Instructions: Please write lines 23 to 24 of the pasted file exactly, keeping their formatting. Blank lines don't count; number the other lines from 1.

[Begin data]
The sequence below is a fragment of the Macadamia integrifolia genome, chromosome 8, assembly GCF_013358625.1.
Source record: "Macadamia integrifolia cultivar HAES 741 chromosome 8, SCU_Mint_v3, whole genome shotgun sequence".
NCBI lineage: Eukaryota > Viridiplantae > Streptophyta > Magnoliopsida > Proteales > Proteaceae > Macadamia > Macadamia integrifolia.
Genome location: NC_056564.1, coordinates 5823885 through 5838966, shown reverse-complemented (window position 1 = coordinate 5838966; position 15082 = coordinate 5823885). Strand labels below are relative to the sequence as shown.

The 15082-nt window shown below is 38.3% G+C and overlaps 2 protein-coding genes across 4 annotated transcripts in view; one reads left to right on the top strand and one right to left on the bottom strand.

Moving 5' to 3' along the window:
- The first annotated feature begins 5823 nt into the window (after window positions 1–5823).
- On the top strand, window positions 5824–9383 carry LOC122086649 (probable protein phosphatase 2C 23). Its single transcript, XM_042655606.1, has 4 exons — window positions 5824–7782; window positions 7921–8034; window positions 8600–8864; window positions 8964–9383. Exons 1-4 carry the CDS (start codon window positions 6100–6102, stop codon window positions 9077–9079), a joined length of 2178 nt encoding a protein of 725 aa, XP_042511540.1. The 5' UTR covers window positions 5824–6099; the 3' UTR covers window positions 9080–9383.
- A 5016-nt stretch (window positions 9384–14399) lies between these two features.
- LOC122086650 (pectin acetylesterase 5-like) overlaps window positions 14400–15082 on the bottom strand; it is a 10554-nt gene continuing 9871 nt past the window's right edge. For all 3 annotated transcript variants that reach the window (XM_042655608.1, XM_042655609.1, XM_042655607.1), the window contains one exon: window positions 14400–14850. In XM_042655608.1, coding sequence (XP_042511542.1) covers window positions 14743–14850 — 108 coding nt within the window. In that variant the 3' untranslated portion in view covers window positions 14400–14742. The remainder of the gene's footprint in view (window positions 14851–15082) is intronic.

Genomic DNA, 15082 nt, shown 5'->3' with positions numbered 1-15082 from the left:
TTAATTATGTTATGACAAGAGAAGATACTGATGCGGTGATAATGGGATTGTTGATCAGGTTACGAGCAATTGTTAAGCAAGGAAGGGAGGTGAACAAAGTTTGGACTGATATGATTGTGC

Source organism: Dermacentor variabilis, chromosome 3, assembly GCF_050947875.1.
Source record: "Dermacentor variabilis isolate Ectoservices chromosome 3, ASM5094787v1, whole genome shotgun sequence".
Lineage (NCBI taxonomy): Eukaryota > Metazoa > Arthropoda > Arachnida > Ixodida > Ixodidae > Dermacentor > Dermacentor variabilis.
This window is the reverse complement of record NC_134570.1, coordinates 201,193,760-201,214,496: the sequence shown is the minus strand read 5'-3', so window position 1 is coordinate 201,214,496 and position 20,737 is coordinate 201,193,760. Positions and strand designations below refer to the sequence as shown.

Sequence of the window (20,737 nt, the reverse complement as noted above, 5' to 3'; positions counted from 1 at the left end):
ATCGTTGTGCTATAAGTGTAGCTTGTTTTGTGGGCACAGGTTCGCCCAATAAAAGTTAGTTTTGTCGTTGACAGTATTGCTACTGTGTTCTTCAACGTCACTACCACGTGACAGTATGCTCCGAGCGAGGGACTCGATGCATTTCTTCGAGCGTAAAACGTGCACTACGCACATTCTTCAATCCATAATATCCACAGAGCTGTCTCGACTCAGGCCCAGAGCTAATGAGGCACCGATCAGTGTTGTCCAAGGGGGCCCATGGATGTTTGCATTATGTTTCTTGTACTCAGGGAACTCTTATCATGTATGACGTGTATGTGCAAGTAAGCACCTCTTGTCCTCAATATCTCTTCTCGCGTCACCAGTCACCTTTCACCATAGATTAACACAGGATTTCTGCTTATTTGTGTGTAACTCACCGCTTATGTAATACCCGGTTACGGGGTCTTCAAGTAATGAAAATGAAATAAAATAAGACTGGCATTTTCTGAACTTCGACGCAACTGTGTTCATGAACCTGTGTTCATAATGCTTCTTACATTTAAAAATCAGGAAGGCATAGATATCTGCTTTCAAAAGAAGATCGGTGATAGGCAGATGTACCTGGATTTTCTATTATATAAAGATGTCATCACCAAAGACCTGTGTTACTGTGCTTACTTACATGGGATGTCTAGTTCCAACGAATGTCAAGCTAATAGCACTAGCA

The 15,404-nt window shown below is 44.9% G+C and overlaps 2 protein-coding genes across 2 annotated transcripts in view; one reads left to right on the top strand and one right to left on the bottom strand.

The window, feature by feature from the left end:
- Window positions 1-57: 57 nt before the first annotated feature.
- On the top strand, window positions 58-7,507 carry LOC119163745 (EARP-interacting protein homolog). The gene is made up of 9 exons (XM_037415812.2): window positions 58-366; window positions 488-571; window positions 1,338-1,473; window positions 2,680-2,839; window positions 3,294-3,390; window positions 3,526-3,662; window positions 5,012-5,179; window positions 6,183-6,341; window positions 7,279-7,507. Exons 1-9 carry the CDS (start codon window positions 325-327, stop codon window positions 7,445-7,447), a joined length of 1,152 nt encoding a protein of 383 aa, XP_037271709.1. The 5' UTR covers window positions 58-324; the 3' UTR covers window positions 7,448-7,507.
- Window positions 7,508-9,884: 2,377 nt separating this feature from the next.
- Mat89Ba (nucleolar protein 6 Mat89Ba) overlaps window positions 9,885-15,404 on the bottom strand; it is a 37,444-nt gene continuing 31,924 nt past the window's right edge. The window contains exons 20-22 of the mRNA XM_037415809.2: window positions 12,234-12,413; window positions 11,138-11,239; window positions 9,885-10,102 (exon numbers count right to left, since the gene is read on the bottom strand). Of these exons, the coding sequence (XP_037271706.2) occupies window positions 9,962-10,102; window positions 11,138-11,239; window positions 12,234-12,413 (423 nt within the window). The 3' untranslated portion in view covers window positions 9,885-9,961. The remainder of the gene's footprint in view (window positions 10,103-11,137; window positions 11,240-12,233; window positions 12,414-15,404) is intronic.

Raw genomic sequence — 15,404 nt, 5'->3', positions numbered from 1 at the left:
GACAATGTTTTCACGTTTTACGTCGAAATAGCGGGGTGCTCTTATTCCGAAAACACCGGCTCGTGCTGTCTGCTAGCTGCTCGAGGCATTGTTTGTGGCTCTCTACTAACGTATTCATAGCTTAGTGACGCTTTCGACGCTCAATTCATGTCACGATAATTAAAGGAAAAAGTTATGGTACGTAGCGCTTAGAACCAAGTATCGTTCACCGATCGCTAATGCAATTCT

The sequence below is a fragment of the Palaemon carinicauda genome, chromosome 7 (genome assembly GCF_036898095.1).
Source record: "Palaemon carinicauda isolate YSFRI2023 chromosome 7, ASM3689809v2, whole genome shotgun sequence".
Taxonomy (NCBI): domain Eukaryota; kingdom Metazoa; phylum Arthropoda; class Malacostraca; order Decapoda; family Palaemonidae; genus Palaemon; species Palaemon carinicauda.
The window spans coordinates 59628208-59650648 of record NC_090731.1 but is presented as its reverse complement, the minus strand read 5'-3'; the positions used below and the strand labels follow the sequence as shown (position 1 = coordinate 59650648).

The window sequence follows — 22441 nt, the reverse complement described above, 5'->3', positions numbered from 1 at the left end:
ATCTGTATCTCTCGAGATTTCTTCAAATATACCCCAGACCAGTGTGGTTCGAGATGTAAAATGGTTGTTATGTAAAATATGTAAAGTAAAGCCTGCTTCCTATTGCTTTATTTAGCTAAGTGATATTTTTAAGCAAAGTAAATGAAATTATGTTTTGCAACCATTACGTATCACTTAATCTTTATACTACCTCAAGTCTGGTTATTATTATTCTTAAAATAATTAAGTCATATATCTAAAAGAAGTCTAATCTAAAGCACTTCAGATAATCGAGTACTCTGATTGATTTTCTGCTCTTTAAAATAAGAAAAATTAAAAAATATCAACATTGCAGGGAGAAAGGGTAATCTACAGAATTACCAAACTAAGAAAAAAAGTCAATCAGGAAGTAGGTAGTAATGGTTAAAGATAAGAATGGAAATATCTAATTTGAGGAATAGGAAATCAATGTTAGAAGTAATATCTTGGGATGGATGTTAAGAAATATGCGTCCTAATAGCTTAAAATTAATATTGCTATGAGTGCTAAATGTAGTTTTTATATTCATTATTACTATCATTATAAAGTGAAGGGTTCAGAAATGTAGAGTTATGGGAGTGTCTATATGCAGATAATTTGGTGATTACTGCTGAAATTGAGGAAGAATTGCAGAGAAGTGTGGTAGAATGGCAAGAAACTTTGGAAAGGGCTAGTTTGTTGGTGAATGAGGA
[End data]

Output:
- Window positions 7,508-9,884: 2,377 nt separating this feature from the next.
- Mat89Ba (nucleolar protein 6 Mat89Ba) overlaps window positions 9,885-15,404 on the bottom strand; it is a 37,444-nt gene continuing 31,924 nt past the window's right edge. The window contains exons 20-22 of the mRNA XM_037415809.2: window positions 12,234-12,413; window positions 11,138-11,239; window positions 9,885-10,102 (exon numbers count right to left, since the gene is read on the bottom strand). Of these exons, the coding sequence (XP_037271706.2) occupies window positions 9,962-10,102; window positions 11,138-11,239; window positions 12,234-12,413 (423 nt within the window). The 3' untranslated portion in view covers window positions 9,885-9,961. The remainder of the gene's footprint in view (window positions 10,103-11,137; window positions 11,240-12,233; window positions 12,414-15,404) is intronic.